This will be my last post before I head off for my annual vacation in Canada; see you again in September for more Fabulous Adventures in Coding!
Last time on FAIC I suggested a rule for translating nested “from” query expressions into a much simpler form than the C# specification requires. Why does the C# specification not use my simplified form?
In fact what I showed yesterday is pretty close to what the LINQ translation rules for
SelectMany queries looked like shortly before shipping C# 3.0. The problem with it becomes apparent when you consider the following: Continue reading
Seriously, what is it? It’s not a rhetorical question. I realized this morning that I am totally confused about this.
First off, let me say what I thought “duck typing” was. I thought it was a form of typing.
So what is “typing”? We’ve discussed this before on this blog. (And you might want to check out this post on late binding and this post on strong typing.) To sum up:
Today on the Coverity Development Testing Blog‘s continuing series Ask The Bug Guys, I take a question from an “Eric L”, who is confused about one of the subtle rules of method type inference despite having written the rule himself. My colleague Jon takes a question from a beginner C programmer about memory allocation.
As always, if you have questions about a bug you’ve found in a C, C++, C# or Java program that you think would make a good episode of ATBG, please send your question along with a small reproducer of the problem to
TheBugGuys@Coverity.com. We cannot promise to answer every question or solve every problem, but we’ll take a selection of the best questions that we can answer and address them on the dev testing blog every couple of weeks.
Suppose we have my usual hierarchy of types,
Giraffe, etc, with the obvious type relationships. An
IEqualityComparer<T> is contravariant in its type parameter; if we have a device which can compare two
Animals for equality then it can compare two
Giraffes for equality as well. So why does this code fail to compile?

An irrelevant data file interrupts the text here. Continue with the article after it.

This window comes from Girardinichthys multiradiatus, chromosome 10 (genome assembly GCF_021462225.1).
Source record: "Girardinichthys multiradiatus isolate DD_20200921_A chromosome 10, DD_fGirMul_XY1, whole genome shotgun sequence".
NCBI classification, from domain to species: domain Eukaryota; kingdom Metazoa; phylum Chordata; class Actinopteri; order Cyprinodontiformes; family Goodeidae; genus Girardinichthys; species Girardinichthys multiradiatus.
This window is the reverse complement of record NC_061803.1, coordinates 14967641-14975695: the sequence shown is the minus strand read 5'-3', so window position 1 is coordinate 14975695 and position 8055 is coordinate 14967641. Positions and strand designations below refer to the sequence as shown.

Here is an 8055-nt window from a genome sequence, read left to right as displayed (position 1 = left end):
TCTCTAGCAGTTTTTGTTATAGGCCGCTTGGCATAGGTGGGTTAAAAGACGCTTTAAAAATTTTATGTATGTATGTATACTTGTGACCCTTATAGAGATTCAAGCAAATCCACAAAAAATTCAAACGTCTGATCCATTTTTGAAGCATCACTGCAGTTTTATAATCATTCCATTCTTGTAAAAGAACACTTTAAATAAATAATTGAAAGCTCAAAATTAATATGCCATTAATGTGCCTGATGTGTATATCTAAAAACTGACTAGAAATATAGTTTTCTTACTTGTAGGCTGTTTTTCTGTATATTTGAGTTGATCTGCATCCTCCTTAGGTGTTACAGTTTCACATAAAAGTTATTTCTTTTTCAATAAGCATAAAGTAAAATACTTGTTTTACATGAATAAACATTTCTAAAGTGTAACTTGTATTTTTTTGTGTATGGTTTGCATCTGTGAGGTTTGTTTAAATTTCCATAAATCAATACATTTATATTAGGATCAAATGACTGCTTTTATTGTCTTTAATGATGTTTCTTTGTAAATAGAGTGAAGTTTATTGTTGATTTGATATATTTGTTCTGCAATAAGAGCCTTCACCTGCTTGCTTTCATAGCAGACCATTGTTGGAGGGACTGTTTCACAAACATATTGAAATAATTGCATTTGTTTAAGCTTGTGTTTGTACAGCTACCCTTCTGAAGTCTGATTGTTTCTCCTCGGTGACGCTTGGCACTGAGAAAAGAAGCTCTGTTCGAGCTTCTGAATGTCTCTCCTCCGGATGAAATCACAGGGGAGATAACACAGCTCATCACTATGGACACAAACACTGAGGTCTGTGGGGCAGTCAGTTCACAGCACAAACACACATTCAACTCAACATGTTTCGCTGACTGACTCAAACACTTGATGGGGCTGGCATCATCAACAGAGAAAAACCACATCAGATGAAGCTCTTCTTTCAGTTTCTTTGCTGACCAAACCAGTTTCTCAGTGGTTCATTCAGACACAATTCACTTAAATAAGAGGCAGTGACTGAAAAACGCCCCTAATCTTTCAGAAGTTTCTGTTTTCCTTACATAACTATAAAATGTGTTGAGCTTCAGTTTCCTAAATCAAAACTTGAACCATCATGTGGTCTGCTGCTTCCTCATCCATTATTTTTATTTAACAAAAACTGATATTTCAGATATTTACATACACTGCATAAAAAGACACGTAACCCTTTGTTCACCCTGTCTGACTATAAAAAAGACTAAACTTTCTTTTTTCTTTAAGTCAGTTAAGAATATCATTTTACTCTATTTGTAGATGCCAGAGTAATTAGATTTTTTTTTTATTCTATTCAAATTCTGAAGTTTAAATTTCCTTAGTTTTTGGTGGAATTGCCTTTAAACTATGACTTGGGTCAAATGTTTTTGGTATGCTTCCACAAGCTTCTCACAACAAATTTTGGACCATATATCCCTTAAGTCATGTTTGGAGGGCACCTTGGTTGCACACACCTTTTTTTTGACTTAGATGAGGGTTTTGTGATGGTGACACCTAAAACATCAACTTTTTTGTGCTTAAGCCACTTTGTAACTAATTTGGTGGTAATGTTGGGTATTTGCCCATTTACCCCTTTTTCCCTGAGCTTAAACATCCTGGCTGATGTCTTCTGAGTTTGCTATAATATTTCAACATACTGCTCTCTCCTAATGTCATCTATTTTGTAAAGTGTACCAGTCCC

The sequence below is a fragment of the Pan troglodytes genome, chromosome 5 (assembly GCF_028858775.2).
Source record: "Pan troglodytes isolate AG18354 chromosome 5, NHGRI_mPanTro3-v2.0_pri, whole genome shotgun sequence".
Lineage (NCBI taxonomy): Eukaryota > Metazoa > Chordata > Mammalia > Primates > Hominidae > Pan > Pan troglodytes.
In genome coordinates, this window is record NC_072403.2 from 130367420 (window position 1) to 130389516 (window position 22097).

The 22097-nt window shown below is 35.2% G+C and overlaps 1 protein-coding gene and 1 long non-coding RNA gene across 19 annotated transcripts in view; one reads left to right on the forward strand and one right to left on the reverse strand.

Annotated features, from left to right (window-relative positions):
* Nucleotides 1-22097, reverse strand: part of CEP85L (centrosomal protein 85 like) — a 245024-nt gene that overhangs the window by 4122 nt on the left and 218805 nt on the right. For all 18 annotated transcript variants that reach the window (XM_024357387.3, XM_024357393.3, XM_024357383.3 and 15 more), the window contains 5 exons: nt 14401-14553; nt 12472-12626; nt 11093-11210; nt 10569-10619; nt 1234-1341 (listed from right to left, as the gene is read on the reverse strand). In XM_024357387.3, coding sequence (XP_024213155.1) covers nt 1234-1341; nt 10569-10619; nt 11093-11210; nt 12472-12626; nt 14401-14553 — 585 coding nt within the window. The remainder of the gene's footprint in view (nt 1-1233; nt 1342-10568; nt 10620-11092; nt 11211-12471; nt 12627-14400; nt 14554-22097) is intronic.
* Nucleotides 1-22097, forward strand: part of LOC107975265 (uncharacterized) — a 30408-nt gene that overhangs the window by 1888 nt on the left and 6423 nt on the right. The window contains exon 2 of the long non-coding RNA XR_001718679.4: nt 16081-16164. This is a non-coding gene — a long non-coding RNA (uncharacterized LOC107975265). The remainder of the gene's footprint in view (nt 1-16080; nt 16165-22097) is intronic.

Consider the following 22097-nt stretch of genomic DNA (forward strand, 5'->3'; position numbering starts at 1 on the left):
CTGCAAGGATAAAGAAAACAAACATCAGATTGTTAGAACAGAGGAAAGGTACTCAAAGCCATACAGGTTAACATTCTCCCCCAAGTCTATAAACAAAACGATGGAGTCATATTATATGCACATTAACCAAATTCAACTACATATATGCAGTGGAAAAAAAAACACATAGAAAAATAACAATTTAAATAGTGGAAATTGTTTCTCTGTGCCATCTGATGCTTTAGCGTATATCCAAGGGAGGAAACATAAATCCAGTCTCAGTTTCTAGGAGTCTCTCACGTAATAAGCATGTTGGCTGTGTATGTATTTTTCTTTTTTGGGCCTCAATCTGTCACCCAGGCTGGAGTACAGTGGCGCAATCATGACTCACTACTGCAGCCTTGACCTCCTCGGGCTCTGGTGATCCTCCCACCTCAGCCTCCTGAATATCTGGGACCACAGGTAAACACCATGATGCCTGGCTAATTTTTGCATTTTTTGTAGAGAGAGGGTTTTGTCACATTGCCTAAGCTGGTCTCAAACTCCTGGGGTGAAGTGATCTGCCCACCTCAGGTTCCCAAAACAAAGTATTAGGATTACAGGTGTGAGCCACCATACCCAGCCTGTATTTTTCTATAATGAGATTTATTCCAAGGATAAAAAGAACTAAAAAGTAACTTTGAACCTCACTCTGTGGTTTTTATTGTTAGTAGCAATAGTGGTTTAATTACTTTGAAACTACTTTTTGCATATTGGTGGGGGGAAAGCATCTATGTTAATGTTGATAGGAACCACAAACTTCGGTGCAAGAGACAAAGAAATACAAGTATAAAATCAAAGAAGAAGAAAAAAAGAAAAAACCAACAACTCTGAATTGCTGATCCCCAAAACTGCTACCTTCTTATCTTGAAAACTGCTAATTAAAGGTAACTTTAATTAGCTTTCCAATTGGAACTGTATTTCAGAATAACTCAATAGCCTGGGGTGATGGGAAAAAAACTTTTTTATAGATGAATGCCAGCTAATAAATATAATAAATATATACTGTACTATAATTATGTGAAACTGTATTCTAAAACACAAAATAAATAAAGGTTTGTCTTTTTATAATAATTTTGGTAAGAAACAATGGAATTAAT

IEqualityComparer<Animal> animalComparer = whatever;
IEnumerable<Giraffe> giraffes = whatever;
IEnumerable<Giraffe> distinct = giraffes.Distinct(animalComparer);
This illustrates a subtle and slightly unfortunate design choice in the method type inference algorithm, which of course was designed long before covariance and contravariance were added to the language.
This is part two of a two-part series on dynamic contagion. Part one is here.
Last time I discussed how the
dynamic type tends to spread through a program like a virus: if an expression of
dynamic type “touches” another expression then that other expression often also becomes of
dynamic type. Today I want to describe one of the least well understood aspects of method type inference, which also uses a contagion model when
dynamic gets involved. Continue reading
Here’s a question I got from a coworker recently:
It is obviously important that the C# compiler not go into infinite loops. How do we ensure that the method type inference algorithm terminates?
The answer is quite straightforward actually, but if you are not familiar with method type inference then this article is going to make no sense. You might want to watch this video if you need a refresher. Continue reading
Once again today’s posting is presented as a dialogue, as is my wont.
var sometimes required on an implicitly-typed local variable and sometimes illegal on an implicitly typed local variable?
That’s a good question but can you make it more precise? Start by listing the situations in which an implicitly-typed local variable either must or must not use
Sure. An implicitly-typed local variable must be declared with
var in the following statements: